The key to this fun piece is “I minimize my risks.” I’ve buried that line in the middle so that what this starts out as – a sort of display of paranoia – becomes about well, actually, it is pretty much about paranoia. It’s also a list poem – running through variations of what the ‘dangers’ might be – some quite real, others on the silly side.
Some come from my own past – I hated silt in lakes, wouldn’t go in the ocean if there was too much sea weed. I did see someone cut their foot on broken glass on the beach. Lake Ontario water is often deemed unsanitary for swimming. Even if they say is is ‘safe’ today I wouldn’t risk it on any day.
This is also about the paranoias in general – I have a friend who won’t take the subway alone, just in case it stall between stations. Thanks to the corona virus I am being smothered on line by ads for face masks. Costco runs out of toilet paper & bottled water as people prepare for the end of time. I’m pricing disposable plastic gloves for wearing in transit.
‘my trousers rolled’ is a reference to T. S. Eliot’s ‘The Love Song of J. Alfred Prufrock’ in which his narrator is walking along the beach, musing on the risks he has taken or avoided in his life. The nature of the risks we take today are often as banal as this. Skin cancer didn’t seem to excising when I was a boy frolicking in the sun – now I use a 110 sunscreen.
The piece takes an even more sudden turn with that last line – drowning in a sea love.
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The Seven Mercies came up on the TVO series Baroque when discussing Caravaggio’s painting The Seven Works of Mercy. I love lists of things like this. The Seven Fold Path, the Seven Deadly Sins. I also love obscure writing prompts of connected things such as the seven mercies. I had no idea what they were and did my research.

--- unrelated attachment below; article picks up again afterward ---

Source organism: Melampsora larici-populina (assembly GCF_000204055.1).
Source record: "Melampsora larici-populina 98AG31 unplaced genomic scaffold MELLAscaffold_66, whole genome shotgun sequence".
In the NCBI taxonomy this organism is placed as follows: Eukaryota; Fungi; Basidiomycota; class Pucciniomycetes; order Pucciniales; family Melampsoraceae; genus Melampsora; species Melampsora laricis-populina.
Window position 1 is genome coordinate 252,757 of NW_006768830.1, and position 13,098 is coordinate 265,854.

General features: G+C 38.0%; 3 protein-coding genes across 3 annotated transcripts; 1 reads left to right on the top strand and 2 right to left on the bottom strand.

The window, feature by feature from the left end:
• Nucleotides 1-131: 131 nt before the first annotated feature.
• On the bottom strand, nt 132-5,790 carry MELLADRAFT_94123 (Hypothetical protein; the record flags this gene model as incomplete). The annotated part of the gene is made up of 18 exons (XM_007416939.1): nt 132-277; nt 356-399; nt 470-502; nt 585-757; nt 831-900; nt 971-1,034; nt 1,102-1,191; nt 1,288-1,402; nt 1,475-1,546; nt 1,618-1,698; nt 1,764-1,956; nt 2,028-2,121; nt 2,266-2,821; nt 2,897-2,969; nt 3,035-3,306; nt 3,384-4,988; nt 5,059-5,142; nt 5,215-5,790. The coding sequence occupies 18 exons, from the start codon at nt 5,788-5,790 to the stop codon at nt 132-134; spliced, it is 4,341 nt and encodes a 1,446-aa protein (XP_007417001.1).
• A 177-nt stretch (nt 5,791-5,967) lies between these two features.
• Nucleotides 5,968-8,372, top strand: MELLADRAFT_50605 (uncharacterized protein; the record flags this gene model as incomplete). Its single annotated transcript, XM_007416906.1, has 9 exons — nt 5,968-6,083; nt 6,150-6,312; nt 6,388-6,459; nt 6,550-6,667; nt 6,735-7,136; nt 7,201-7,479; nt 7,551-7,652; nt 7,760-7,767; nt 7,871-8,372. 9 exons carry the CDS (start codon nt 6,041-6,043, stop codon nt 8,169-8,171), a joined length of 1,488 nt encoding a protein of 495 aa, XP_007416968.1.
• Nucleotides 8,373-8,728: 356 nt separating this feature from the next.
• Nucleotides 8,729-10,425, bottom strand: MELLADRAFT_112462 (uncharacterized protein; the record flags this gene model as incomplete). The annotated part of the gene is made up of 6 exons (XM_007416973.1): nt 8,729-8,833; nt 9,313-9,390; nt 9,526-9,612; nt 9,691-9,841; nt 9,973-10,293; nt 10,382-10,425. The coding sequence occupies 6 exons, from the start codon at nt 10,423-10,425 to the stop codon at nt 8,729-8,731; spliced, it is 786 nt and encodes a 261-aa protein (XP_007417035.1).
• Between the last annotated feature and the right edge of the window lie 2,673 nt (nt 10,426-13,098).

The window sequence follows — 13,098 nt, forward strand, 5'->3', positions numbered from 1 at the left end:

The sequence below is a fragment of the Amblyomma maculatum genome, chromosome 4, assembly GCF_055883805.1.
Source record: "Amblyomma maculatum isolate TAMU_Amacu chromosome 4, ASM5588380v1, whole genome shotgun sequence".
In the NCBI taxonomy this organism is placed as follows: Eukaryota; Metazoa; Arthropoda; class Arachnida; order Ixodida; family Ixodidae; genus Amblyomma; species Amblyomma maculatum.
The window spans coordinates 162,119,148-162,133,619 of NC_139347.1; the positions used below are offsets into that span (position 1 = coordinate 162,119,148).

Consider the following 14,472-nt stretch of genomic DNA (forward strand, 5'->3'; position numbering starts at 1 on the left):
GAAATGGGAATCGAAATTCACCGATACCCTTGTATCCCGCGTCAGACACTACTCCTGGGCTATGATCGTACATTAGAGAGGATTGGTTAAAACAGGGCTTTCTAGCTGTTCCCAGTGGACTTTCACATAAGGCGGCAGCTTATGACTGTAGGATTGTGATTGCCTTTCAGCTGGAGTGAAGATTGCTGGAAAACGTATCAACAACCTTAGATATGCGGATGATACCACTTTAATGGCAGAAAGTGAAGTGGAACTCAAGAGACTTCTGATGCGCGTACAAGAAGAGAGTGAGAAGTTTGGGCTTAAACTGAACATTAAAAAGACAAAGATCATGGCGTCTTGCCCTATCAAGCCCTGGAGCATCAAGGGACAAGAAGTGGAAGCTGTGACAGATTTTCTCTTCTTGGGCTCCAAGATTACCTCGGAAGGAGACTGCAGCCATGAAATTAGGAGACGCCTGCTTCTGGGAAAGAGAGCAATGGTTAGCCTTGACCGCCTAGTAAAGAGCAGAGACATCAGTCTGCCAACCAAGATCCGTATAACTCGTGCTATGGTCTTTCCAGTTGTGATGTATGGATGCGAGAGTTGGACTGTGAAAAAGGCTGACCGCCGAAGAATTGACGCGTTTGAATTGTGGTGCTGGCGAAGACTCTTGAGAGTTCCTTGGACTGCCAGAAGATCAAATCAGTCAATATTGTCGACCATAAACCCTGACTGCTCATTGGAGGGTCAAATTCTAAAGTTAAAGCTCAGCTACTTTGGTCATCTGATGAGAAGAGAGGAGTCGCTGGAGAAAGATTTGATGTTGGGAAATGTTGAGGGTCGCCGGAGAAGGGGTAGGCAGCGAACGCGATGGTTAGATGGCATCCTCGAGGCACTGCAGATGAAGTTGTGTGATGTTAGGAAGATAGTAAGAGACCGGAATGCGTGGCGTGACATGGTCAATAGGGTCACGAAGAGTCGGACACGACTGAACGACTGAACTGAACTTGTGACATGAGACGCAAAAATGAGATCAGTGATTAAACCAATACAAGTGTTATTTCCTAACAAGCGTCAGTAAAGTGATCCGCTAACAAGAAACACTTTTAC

In the past I’ve written pieces based on the titles of Montaigne essays, on each canto of Dante’s Inferno & Purgatory – his heaven was too dull to inspire me. So I was excited to tackle yet a new list. Better yet there was two lists – Corporal and Spiritual.
Usually the way I write is in an intense ten to twenty minute burst that is littered with typos as I fling everything out. The faster I write the less my inner editor gets in the way. Sometimes I repeat a phrase to re-stir the pot and keep things going if I run out of steam.
New Wives’ Tale is from the second of the corporal mercies: ‘To give drink to the thirsty.’ This was also my second run at that mercy. The first was okay but the writer in me got too in the way. I let it simmer more overnight and gave it another go. This version is relatively unedited – fixed the typos and smoothed things out a bit but it is still a very rough draft.
A recent overheard conversation played into it – someone was going on about how buying bottle water condoned and further encourage the privatization of water. The playground bit comes from a visit to Stratford and walking though the playground to get to the washroom and to find out that there was a covering of thick rubber over the entire area – under the swings, the slide etc. I was tempted to go on a bit about how dangerous soil is – full of bacteria – so we better cover all of it to protect our innocent, fragile children from contamination – but I’ll save that for another day.